Newest Reviews
American Fiction
Poor Things
Legend of the Bat
Party Line
Night Fright
Pacha, Le
Assemble Insert
Venus Tear Diamond, The
Beauty's Evil Roses, The
Free Guy
Huck and Tom's Mississippi Adventure
Rejuvenator, The
Who Fears the Devil?
Guignolo, Le
Batman, The
Land of Many Perfumes
Cat vs. Rat
Tom & Jerry: The Movie
Naked Violence
Joyeuses Pacques
Strangeness, The
How I Became a Superhero
Golden Nun
Incident at Phantom Hill
Resident Evil: Welcome to Raccoon City
Maigret Sets a Trap
Hell's Wind Staff, The
Topo Gigio and the Missile War
Battant, Le
Penguin Highway
Cazadore de Demonios
Imperial Swordsman
Newest Articles
3 From Arrow Player: Sweet Sugar, Girls Nite Out and Manhattan Baby
Little Cat Feat: Stephen King's Cat's Eye on 4K UHD
La Violence: Dobermann at 25
Serious Comedy: The Wrong Arm of the Law on Blu-ray
DC Showcase: Constantine - The House of Mystery and More on Blu-ray
Monster Fun: Three Monster Tales of Sci-Fi Terror on Blu-ray
State of the 70s: Play for Today Volume 3 on Blu-ray
The Movie Damned: Cursed Films II on Shudder
The Dead of Night: In Cold Blood on Blu-ray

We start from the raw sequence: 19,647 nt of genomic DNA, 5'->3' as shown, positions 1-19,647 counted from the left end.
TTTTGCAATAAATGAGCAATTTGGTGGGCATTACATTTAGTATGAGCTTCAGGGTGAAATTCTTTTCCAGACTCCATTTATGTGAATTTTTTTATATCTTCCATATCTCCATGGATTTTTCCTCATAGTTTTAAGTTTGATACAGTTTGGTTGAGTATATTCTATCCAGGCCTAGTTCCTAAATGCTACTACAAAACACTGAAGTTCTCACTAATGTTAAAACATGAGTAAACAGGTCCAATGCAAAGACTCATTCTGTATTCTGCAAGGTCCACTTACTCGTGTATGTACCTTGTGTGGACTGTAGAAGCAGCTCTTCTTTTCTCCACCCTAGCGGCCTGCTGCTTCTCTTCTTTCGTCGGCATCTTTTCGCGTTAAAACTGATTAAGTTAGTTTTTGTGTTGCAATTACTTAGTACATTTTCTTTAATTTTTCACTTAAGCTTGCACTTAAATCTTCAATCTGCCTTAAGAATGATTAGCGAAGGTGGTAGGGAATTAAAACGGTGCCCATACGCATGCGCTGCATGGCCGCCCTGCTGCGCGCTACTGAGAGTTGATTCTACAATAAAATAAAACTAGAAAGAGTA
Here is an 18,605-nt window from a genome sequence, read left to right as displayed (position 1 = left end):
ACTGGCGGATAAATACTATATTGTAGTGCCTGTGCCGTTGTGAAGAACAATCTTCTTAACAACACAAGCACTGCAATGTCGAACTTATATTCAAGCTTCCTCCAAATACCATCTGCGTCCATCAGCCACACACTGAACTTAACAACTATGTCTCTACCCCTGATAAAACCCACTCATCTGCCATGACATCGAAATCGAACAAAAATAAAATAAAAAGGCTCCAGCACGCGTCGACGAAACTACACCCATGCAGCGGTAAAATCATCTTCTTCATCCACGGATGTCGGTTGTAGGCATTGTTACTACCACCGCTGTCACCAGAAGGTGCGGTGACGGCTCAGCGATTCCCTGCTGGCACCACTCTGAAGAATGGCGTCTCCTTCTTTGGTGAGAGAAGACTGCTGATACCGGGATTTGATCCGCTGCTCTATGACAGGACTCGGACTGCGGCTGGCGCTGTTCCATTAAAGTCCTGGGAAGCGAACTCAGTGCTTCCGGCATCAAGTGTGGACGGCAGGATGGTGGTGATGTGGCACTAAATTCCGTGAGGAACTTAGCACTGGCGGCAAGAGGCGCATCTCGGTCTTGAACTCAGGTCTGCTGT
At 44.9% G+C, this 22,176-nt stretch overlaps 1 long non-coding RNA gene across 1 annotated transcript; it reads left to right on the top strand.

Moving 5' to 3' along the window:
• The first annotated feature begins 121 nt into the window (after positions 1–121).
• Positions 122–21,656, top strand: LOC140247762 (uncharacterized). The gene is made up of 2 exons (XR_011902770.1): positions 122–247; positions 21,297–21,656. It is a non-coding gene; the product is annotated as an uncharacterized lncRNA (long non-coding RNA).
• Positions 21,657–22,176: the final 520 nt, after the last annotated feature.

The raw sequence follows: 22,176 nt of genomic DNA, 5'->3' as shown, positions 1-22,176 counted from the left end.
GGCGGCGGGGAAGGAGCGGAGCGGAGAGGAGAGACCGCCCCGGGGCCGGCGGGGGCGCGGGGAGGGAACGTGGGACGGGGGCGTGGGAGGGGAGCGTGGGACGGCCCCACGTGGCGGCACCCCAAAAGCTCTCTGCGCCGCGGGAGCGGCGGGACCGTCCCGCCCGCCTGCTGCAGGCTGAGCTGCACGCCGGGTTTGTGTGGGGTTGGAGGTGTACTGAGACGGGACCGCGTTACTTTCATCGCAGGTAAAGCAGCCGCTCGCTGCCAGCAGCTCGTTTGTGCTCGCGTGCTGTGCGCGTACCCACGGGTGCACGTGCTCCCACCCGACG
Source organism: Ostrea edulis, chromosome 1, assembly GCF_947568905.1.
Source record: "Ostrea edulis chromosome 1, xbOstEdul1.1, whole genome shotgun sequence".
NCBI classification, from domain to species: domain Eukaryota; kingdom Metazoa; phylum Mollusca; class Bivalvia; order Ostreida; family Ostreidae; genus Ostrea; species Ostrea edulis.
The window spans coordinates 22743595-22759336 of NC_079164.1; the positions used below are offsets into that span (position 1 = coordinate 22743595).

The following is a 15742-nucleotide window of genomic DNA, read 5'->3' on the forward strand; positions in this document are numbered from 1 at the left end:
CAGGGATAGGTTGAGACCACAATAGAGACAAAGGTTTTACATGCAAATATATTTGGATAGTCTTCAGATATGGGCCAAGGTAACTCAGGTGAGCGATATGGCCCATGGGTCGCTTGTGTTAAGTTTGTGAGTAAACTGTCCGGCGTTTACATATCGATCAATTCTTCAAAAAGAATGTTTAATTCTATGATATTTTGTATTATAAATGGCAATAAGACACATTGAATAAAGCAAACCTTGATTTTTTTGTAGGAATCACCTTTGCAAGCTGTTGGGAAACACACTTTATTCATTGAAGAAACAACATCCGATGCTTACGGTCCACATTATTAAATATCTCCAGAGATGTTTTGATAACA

Suave and Sophisticated: The Persuaders! Take 50 on Blu-ray
Your Rules are Really Beginning to Annoy Me: Escape from L.A. on 4K UHD
A Woman's Viewfinder: The Camera is Ours on DVD
Chaplin's Silent Pursuit: Modern Times on Blu-ray
The Ecstasy of Cosmic Boredom: Dark Star on Arrow
A Frosty Reception: South and The Great White Silence on Blu-ray
You'll Never Guess Which is Sammo: Skinny Tiger and Fatty Dragon on Blu-ray
Two Christopher Miles Shorts: The Six-Sided Triangle/Rhythm 'n' Greens on Blu-ray
Not So Permissive: The Lovers! on Blu-ray
Uncomfortable Truths: Three Shorts by Andrea Arnold on MUBI
The Call of Nostalgia: Ghostbusters Afterlife on Blu-ray
Moon Night - Space 1999: Super Space Theater on Blu-ray
Super Sammo: Warriors Two and The Prodigal Son on Blu-ray
Sex vs Violence: In the Realm of the Senses on Blu-ray
What's So Funny About Brit Horror? Vampira and Bloodbath at the House of Death on Arrow
Keeping the Beatles Alive: Get Back
  Cazadore de Demonios Hombre lobo vs hombres de ciencia
Year: 1983
Director: Gilberto de Anda
Stars: Rafael Sanchez Navarro, Tito Junco, Roxana Chavez, Roberto Montiel, Rubi Re, Andres Garcia Jr., Francisco Carreto, Rigoberto Carmona, Jose L. Murillo, Guillermo de Alvarado, Luis Guevara, Jose Tablas, Marcos de Anda, Jorge Russek, Valentin Trujillo
Genre: HorrorBuy from Amazon
Rating:  6 (from 1 vote)